Tuesday, December 7, 2010

Interprise Architecture and Ultra-Large-Scale Systems

In a previous post I introduced the term “Interprise Architecture” to describe how the internet is breaking down the traditional boundaries of the enterprise and thus requires a new approach to Enterprise Architecture that's not just about describing what's inside the enterprise but also what's on the outside. No longer can Enterprise Architects create blueprints for some future state that the enterprise will one day reach with roadmaps for how that state will be achieved. There are too many disruptive influences and new technologies that are impinging on the enterprise that will not only mean the roadmap is sending you in the wrong direction but that you are probably using the wrong mode of transport to get there as well.
  
I received a few comments on this from folk at the Software Engineering Institute (SEI)as well as Gartner. The work on Ultra-Large-Scale (ULS) Systems from the SEI particularly drew my attention and resonates nicely with some of my own thoughts. Here are some of the key ideas from the SEI report Ultra-Large-Scale Systems - The Software Challenge of the Future plus some additional musings of my own on what constitutes Interprise Architecture. First, ULS:
  • The SEI report on ULS systems was funded by the United States Department of Defence (DoD) which asked the SEI to consider future systems that could not only contain of billions of lines of code but also exhibit some, possibly all, of the following characteristics: decentralisation; conflicting, unknowable, and diverse requirements; continuous evolution and deployment; heterogeneous and changing elements; erosion of the people/system boundary; and normal failures of parts of the system.
  • ULS systems are likely to mean that traditional software and systems engineering approaches will no longer be adequate or can be the primary means by which such systems are designed (architected) or built.
  • ULS systems can be compared with cities whereas traditional systems can be compared with buildings. Buildings can be designed and built to a blueprint whereas cities emerge and are continuously adapting over time.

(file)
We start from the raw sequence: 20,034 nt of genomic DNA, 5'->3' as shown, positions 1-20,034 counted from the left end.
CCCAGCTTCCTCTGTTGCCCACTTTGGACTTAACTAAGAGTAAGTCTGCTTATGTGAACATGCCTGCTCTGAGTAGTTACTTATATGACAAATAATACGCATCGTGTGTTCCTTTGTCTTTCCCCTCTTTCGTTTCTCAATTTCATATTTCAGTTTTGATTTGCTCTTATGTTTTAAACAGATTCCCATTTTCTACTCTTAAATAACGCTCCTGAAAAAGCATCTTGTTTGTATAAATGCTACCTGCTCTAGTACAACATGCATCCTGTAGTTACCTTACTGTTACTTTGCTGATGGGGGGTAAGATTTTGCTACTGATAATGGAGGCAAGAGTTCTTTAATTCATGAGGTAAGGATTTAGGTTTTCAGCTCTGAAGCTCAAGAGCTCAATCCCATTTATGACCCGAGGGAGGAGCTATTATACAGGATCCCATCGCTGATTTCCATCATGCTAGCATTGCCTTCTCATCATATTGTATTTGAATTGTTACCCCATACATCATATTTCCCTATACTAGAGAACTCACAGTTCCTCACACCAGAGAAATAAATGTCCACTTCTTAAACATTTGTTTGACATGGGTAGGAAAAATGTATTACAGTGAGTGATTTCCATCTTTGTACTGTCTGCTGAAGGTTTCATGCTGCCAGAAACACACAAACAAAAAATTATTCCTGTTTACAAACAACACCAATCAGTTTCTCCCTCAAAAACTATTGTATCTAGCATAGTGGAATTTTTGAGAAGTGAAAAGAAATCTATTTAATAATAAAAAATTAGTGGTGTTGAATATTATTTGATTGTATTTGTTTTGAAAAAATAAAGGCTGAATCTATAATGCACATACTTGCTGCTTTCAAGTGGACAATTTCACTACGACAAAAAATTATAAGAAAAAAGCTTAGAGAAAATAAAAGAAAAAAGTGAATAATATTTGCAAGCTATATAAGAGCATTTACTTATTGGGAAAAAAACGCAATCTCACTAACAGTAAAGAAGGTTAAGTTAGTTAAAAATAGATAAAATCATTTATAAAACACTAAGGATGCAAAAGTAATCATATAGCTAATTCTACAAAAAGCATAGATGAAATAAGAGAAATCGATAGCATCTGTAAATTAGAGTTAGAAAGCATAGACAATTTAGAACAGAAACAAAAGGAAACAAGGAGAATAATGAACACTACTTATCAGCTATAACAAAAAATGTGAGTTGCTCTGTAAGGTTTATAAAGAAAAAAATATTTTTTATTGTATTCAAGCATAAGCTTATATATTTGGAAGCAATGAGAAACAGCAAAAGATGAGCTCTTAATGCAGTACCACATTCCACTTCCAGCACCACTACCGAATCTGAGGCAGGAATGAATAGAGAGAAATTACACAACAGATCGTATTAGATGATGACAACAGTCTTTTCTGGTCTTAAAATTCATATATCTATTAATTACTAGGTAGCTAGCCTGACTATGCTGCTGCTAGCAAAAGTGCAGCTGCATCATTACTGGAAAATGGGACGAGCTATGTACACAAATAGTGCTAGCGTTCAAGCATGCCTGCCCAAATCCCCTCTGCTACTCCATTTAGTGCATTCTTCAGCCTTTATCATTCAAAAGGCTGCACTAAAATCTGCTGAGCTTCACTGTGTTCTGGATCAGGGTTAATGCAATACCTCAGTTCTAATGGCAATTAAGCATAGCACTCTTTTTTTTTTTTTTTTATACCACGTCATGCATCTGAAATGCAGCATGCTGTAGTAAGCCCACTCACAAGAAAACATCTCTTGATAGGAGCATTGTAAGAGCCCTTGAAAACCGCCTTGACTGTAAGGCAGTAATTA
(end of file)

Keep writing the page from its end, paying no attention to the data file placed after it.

• ULS systems are comprised of a dynamic community of interdependent and competing organisms (in this case, people, computing devices, and organizations) in a complex and changing environment. These are referred to as socio-technical ecosystems.
  • ULS systems are ones that are continuously evolving with new behaviour constantly emerging. In this respect they have the attributes of wicked problems where the problem is never definitively solved (or indeed understood).
  • ULS systems expect failure to be the norm and that unusual situations and boundary conditions will occur often enough that something will always be failing.
The SEI report is primarily aimed at allowing the US military to develop new systems however I believe the key ideas that challenge the development of such systems also have wide applicability in business systems, the sort I'm most interested in. I see that what I have characterised as Interprise Architecture could therefore be applied to developing ULS business systems. Here are three examples of ULS business systems that might benefit from an Interprise Architecture approach:
  • Electronic Trading Systems. These are systems that trade securities (such as stocks, and bonds), foreign currency, and exchange traded derivatives electronically. They use IT to bring together buyers and sellers through electronic media and create a virtual market place. Such systems are typically built using proprietary software that has grown and evolved over many years. Investment banks have extremely complex technology requirements, as they have to interface with multiple exchanges, brokers and multi-dealer platforms, as well as their own pricing, profit and loss (P&L), trade processing and position-keeping systems. The challenge here then is not only the large numbers of systems but also the increasing complicated regulatory environment.